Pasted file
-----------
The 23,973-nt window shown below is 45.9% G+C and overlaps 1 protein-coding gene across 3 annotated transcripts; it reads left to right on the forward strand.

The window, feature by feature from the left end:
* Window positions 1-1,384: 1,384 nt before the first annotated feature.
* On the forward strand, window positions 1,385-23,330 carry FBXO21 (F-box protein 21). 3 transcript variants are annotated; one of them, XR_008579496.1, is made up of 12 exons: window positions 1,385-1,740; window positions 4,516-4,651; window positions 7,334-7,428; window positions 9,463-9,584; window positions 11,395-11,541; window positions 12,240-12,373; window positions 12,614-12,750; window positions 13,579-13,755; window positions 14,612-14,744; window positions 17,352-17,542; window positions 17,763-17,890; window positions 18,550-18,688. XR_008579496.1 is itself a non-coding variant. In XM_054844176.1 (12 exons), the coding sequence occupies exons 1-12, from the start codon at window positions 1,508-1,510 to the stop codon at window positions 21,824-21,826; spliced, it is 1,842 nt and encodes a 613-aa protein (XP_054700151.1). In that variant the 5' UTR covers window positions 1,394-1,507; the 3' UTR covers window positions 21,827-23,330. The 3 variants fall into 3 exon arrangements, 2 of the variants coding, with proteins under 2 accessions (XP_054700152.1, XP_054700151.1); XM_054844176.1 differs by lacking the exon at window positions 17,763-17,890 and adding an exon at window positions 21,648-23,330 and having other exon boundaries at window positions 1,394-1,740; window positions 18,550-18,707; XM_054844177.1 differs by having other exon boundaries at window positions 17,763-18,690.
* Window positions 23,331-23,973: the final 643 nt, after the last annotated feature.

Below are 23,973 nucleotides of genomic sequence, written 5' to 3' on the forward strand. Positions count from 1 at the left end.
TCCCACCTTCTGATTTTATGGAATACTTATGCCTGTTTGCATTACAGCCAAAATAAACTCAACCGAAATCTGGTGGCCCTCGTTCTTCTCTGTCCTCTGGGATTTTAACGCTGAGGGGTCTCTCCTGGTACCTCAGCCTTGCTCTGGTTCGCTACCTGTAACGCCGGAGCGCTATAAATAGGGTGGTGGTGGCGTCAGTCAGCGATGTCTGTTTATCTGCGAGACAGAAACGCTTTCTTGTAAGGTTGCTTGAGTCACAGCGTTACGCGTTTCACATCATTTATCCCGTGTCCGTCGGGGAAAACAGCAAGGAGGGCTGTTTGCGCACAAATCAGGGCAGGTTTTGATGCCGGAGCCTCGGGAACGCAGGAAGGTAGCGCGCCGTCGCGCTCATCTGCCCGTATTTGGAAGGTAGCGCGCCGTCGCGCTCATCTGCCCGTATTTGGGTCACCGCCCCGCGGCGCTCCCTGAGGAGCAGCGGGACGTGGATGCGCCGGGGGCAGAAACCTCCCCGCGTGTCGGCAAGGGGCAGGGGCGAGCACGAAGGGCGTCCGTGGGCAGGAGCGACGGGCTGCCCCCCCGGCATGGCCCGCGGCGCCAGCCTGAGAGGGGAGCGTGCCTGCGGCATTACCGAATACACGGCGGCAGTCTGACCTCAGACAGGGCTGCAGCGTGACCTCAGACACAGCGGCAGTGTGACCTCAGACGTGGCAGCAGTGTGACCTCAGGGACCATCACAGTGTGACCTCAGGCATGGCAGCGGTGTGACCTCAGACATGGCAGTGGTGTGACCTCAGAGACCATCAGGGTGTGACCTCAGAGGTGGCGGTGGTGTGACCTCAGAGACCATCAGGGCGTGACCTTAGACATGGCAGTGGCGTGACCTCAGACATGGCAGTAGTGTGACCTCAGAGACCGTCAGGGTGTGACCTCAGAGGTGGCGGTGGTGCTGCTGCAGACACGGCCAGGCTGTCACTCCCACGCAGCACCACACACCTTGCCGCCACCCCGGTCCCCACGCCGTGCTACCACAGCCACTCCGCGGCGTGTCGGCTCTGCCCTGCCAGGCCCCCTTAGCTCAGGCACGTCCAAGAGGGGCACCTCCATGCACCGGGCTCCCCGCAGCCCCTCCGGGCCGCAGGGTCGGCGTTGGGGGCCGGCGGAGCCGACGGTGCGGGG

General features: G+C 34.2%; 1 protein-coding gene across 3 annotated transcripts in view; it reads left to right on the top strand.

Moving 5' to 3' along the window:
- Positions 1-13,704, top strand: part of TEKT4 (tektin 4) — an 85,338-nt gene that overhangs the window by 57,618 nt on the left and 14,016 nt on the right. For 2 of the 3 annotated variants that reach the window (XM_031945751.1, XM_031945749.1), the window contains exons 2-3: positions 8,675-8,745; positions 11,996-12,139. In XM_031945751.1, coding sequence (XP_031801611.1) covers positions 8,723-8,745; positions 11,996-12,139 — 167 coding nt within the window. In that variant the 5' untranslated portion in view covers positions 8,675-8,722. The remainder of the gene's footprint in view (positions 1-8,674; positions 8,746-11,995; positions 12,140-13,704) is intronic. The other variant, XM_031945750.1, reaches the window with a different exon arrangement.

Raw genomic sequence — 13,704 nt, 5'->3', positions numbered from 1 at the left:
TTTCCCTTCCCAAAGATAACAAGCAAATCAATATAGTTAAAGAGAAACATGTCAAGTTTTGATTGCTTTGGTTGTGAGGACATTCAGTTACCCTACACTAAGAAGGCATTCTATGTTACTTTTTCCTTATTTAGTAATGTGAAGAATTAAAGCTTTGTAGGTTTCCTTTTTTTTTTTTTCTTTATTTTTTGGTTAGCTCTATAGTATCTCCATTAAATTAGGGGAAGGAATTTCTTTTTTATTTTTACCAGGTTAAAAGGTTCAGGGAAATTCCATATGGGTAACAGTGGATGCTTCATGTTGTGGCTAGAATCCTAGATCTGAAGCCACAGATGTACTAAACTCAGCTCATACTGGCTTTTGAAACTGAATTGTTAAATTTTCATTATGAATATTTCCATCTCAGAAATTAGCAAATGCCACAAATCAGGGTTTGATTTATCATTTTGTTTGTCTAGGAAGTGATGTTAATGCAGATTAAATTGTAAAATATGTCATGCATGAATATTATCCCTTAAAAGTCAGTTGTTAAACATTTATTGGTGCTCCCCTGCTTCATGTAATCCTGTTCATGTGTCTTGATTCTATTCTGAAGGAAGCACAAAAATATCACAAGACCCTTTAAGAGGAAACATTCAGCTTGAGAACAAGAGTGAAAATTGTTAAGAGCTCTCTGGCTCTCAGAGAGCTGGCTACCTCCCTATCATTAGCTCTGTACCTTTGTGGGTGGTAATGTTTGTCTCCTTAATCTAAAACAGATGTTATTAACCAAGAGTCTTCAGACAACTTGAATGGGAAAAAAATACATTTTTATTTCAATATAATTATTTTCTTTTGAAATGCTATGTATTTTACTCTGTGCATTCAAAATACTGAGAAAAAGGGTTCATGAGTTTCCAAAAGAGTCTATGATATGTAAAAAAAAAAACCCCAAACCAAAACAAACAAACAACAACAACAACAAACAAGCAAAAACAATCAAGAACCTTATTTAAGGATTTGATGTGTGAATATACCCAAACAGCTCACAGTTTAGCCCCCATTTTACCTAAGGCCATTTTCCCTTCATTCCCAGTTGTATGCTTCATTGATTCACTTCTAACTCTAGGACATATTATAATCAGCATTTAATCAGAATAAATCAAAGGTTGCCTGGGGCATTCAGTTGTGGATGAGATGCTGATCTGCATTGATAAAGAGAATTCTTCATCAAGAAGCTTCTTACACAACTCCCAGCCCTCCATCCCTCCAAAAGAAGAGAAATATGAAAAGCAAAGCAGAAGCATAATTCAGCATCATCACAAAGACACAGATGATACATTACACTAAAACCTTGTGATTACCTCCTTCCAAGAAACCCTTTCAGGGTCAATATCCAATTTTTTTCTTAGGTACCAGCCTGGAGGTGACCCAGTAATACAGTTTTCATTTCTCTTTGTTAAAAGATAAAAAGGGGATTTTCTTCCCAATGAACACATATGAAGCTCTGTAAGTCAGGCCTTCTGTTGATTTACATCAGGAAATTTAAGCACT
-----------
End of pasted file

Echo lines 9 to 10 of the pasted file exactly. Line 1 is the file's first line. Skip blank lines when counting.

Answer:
Moving 5' to 3' along the window:
- Positions 1-13,704, top strand: part of TEKT4 (tektin 4) — an 85,338-nt gene that overhangs the window by 57,618 nt on the left and 14,016 nt on the right. For 2 of the 3 annotated variants that reach the window (XM_031945751.1, XM_031945749.1), the window contains exons 2-3: positions 8,675-8,745; positions 11,996-12,139. In XM_031945751.1, coding sequence (XP_031801611.1) covers positions 8,723-8,745; positions 11,996-12,139 — 167 coding nt within the window. In that variant the 5' untranslated portion in view covers positions 8,675-8,722. The remainder of the gene's footprint in view (positions 1-8,674; positions 8,746-11,995; positions 12,140-13,704) is intronic. The other variant, XM_031945750.1, reaches the window with a different exon arrangement.